RESEARCH AREA

Jerzy Warminski, Ph.D., D.Sc., Eng.
Professor of Theoretical and Applied Mechanics

The main attention of my research is paid to
nonlinear dynamics of mechanical systems including the latest trends in
mechanics like: nonlinear vibrations, chaos theory, bifurcation and stability
analysis.
 Particularly I am interested in interactions
between parametric and selfexcited vibrations of mechanical systems,
synchronisation phenomena and transitions from regular to chaotic motion.
I consider influence of external force on the systems in two variants: (a)
ideal system  when exciting force is independent on excited structure
response and (b) nonideal system  when the complete dynamical model i.e.
the vibrating oscillator and the energy source interact.
 Another important subject of my research concerns
Nonlinear Normal Modes of nonlinear lumped mass systems (e.g. coupled
oscillators) or continuous system like cables, beams or plates. I am
interested in study of existence and stability of various modes and their
couplings in order to use them as natural gains to control structure
response.
 I intensively work on dynamics and control of
flexible structures made of composite material with embedded active
elements. By introducing specific control strategy, often based on
nonlinear phenomena I try to design a so called "smart
structure" able to behave properly to varied environmental conditions
e.g. temperature, loadings, impacts etc.
 I develop theoretical models and laboratory
setup for testing rotating structures, like composite beams or more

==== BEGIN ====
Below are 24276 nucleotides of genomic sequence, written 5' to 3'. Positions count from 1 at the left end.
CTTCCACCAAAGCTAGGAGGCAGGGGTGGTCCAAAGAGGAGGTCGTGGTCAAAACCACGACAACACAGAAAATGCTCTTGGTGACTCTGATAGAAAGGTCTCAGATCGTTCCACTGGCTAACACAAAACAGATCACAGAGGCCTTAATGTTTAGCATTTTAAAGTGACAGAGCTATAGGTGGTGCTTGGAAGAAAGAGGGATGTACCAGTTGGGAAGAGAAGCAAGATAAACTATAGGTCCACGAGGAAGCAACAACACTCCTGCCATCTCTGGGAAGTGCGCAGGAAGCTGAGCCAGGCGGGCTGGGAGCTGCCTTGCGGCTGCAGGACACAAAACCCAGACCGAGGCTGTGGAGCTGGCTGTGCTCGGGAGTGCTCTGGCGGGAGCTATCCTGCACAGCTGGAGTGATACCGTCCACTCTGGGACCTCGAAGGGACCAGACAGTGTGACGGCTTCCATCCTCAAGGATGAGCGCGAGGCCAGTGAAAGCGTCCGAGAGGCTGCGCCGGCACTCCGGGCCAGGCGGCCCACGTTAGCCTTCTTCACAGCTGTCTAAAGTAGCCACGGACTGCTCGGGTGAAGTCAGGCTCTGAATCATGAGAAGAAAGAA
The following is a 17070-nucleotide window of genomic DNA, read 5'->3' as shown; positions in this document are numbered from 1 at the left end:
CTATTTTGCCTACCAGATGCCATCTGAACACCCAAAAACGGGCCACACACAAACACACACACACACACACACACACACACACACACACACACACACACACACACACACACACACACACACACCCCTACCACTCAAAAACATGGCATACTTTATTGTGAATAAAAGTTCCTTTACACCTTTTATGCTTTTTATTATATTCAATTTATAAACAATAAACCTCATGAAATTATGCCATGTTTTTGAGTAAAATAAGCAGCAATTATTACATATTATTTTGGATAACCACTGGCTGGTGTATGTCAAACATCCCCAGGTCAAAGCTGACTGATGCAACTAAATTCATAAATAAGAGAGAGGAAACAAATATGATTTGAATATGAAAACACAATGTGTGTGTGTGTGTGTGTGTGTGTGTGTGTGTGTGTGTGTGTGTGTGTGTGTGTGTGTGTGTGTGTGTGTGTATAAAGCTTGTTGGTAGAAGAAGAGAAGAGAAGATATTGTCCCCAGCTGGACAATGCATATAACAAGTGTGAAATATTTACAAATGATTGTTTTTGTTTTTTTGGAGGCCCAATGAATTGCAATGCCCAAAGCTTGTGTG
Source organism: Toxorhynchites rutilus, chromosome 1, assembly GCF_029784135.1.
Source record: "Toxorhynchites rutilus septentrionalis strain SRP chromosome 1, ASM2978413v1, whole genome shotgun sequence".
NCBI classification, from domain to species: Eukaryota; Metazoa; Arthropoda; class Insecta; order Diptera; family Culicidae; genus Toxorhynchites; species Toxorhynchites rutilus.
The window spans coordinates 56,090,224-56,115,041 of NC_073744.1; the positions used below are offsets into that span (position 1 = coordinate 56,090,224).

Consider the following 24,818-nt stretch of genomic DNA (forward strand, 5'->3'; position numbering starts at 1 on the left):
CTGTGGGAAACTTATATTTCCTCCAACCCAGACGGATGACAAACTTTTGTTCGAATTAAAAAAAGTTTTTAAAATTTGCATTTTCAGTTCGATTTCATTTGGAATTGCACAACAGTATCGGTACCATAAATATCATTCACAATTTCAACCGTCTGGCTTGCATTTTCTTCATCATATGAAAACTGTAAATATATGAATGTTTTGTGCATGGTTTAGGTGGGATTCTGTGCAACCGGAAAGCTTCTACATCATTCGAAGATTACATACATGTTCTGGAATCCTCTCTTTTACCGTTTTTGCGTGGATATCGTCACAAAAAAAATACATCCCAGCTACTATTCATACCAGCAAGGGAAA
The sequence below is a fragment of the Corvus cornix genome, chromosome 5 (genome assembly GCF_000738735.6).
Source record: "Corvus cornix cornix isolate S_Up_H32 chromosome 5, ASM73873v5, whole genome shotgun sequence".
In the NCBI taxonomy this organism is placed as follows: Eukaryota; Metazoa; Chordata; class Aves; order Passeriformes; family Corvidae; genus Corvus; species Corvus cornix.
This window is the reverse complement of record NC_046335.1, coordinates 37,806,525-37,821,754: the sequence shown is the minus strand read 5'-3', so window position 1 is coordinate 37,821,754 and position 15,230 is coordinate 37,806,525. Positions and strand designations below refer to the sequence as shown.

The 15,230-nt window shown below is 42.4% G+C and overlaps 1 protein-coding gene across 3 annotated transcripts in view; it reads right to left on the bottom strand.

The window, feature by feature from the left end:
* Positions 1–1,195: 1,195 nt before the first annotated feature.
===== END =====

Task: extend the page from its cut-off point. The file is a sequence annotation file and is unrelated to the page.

advanced helicopter or wind turbine blades. In the study I consider
orthotropic properties of the material and variable angular velocity of
the system.
 Next subject of my interest is related to
machining processes. I study selfexcited chatter vibrations
occurring in turning or milling processes. Their mathematical models
are represented by differential equations with time delay.
 I analyse the delay differential equations
considering their possible applications to design control strategy, to
model MEMS dynamics and others.
 Last but not least is dynamics of human middle
ear ossicles. I work on the modelling of the system including its a
reconstruction by application of especially designed prostheses. I take
part in experimental tests of samples of taken from human bodies or tests
performed directly during medical surgeries. The collected experimental
data requires intensive signal analysis. Thus, I use signal processing
adopted from nonlinear dynamics, phasespace reconstruction and
bifurcation and chaos theory.
In the research I apply analytical perturbation
methods e.g. the multiple time scale method, KrylovBogolyubovMitropolski
method, harmonic balance or Poincaré method. The transition from regular to
chaotic vibrations I predict numerically by bifurcation diagrams, Poincaré
maps, Lyapunov exponents or in some specific cases by analytically by Melnikov
method. Having a mathematical model I use continuation methods to find
bifurcation points and to verify stability of the solution. In the numerical
investigations I use original differential equations or modulation equations
(slowflow) obtained by analytical methods.